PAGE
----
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P. R. Kumar

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Natural Actor-Critic for Robust Reinforcement Learning with Function Approximation

Jul 17, 2023
Ruida Zhou, Tao Liu, Min Cheng, Dileep Kalathil, P. R. Kumar, Chao Tian

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We study robust reinforcement learning (RL) with the goal of determining a well-performing policy that is robust against model mismatch between the training simulator and the testing environment. Previous policy-based robust RL algorithms mainly focus on the tabular setting under uncertainty sets that facilitate robust policy evaluation, but are no longer tractable when the number of states scales up. To this end, we propose two novel uncertainty set formulations, one based on double sampling and the other on an integral probability metric. Both make large-scale robust RL tractable even when one only has access to a simulator. We propose a robust natural actor-critic (RNAC) approach that incorporates the new uncertainty sets and employs function approximation. We provide finite-time convergence guarantees for the proposed RNAC algorithm to the optimal robust policy within the function approximation error. Finally, we demonstrate the robust performance of the policy learned by our proposed RNAC approach in multiple MuJoCo environments and a real-world TurtleBot navigation task.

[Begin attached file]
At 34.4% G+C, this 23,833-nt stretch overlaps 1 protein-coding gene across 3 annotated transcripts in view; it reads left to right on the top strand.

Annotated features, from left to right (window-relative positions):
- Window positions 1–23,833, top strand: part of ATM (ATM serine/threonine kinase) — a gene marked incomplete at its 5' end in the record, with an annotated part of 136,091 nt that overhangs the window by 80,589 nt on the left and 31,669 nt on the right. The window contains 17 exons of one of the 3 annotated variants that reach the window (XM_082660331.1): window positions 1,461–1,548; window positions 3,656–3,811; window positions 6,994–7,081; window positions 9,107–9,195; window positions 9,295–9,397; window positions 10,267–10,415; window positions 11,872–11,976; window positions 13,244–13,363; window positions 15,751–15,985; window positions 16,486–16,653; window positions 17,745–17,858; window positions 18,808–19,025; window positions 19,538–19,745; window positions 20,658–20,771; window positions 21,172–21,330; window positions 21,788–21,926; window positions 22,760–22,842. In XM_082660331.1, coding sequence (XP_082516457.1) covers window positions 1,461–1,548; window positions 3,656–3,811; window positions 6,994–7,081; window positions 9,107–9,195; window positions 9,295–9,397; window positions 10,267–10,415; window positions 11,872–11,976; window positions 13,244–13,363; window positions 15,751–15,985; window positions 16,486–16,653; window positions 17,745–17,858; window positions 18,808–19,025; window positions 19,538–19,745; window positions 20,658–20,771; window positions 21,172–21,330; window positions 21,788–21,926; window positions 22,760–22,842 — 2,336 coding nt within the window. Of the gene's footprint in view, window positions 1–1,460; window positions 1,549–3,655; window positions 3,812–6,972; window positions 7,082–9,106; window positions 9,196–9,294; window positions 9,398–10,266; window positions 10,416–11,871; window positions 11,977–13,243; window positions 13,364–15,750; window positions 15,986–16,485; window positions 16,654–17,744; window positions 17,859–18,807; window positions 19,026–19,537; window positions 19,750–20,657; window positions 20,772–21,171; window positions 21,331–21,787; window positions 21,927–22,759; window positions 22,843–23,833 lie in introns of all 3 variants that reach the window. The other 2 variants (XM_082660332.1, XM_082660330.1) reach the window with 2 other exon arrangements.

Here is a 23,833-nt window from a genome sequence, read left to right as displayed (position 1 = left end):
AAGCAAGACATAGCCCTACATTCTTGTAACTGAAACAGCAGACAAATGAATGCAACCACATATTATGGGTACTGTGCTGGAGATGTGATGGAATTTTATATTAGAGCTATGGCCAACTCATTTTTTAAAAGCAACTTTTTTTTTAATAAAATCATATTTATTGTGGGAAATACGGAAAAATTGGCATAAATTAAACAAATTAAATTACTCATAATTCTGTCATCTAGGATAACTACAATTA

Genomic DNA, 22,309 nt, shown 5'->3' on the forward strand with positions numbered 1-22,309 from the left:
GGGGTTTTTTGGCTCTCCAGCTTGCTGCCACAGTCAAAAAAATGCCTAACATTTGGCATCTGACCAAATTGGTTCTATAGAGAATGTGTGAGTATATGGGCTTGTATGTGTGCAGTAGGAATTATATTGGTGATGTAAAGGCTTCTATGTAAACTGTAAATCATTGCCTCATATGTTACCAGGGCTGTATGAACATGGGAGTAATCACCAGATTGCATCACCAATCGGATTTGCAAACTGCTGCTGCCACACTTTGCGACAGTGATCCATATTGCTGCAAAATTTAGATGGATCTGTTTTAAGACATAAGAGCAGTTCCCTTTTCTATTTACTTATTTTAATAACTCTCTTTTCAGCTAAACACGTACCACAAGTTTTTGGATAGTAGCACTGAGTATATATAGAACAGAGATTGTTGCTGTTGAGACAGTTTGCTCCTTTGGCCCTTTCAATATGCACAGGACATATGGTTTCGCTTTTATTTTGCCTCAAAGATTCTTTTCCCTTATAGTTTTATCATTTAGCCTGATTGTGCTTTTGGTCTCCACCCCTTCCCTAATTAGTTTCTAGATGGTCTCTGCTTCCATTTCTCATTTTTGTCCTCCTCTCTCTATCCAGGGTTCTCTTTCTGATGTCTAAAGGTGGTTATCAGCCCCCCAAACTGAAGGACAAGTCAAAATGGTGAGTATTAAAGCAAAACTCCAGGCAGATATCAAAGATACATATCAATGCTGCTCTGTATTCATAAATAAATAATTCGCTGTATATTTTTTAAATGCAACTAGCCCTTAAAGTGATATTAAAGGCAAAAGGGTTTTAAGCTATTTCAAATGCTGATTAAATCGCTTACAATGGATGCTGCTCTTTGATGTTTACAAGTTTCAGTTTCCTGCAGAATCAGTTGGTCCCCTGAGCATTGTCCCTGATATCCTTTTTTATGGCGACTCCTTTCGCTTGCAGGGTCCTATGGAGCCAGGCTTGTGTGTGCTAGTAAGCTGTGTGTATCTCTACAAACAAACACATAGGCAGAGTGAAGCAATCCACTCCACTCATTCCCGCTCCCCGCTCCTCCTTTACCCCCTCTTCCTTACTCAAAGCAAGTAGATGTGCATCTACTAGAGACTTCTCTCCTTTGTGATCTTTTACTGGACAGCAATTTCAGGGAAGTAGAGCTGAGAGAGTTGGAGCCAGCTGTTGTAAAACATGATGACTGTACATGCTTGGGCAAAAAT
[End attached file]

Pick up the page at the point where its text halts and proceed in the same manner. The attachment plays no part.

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Finite Time Regret Bounds for Minimum Variance Control of Autoregressive Systems with Exogenous Inputs

May 26, 2023
Rahul Singh, Akshay Mete, Avik Kar, P. R. Kumar

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Minimum variance controllers have been employed in a wide-range of industrial applications. A key challenge experienced by many adaptive controllers is their poor empirical performance in the initial stages of learning. In this paper, we address the problem of initializing them so that they provide acceptable transients, and also provide an accompanying finite-time regret analysis, for adaptive minimum variance control of an auto-regressive system with exogenous inputs (ARX). Following [3], we consider a modified version of the Certainty Equivalence (CE) adaptive controller, which we call PIECE, that utilizes probing inputs for exploration. We show that it has a $C \log T$ bound on the regret after $T$ time-steps for bounded noise, and $C\log^2 T$ in the case of sub-Gaussian noise. The simulation results demonstrate the advantage of PIECE over the algorithm proposed in [3] as well as the standard Certainty Equivalence controller especially in the initial learning phase. To the best of our knowledge, this is the first work that provides finite-time regret bounds for an adaptive minimum variance controller.